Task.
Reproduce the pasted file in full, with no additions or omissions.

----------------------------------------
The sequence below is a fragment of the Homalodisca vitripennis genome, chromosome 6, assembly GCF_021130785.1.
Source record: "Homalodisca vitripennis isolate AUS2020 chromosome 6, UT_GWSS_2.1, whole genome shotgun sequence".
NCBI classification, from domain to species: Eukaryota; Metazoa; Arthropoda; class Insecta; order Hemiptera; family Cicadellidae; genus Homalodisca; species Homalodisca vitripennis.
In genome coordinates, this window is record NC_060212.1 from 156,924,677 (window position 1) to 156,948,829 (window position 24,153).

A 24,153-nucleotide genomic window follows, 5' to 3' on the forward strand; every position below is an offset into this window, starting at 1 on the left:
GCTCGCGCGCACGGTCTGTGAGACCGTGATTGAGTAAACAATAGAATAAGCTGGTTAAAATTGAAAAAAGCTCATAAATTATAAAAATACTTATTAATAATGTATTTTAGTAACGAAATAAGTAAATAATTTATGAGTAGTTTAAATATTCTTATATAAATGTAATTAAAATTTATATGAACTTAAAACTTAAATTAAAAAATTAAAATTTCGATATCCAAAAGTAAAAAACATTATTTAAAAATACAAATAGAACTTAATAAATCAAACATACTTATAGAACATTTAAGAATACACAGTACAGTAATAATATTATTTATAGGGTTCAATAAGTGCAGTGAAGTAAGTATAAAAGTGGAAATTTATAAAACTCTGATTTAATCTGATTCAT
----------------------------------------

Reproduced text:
The sequence below is a fragment of the Homalodisca vitripennis genome, chromosome 6, assembly GCF_021130785.1.
Source record: "Homalodisca vitripennis isolate AUS2020 chromosome 6, UT_GWSS_2.1, whole genome shotgun sequence".
NCBI classification, from domain to species: Eukaryota; Metazoa; Arthropoda; class Insecta; order Hemiptera; family Cicadellidae; genus Homalodisca; species Homalodisca vitripennis.
In genome coordinates, this window is record NC_060212.1 from 156,924,677 (window position 1) to 156,948,829 (window position 24,153).

A 24,153-nucleotide genomic window follows, 5' to 3' on the forward strand; every position below is an offset into this window, starting at 1 on the left:
GCTCGCGCGCACGGTCTGTGAGACCGTGATTGAGTAAACAATAGAATAAGCTGGTTAAAATTGAAAAAAGCTCATAAATTATAAAAATACTTATTAATAATGTATTTTAGTAACGAAATAAGTAAATAATTTATGAGTAGTTTAAATATTCTTATATAAATGTAATTAAAATTTATATGAACTTAAAACTTAAATTAAAAAATTAAAATTTCGATATCCAAAAGTAAAAAACATTATTTAAAAATACAAATAGAACTTAATAAATCAAACATACTTATAGAACATTTAAGAATACACAGTACAGTAATAATATTATTTATAGGGTTCAATAAGTGCAGTGAAGTAAGTATAAAAGTGGAAATTTATAAAACTCTGATTTAATCTGATTCAT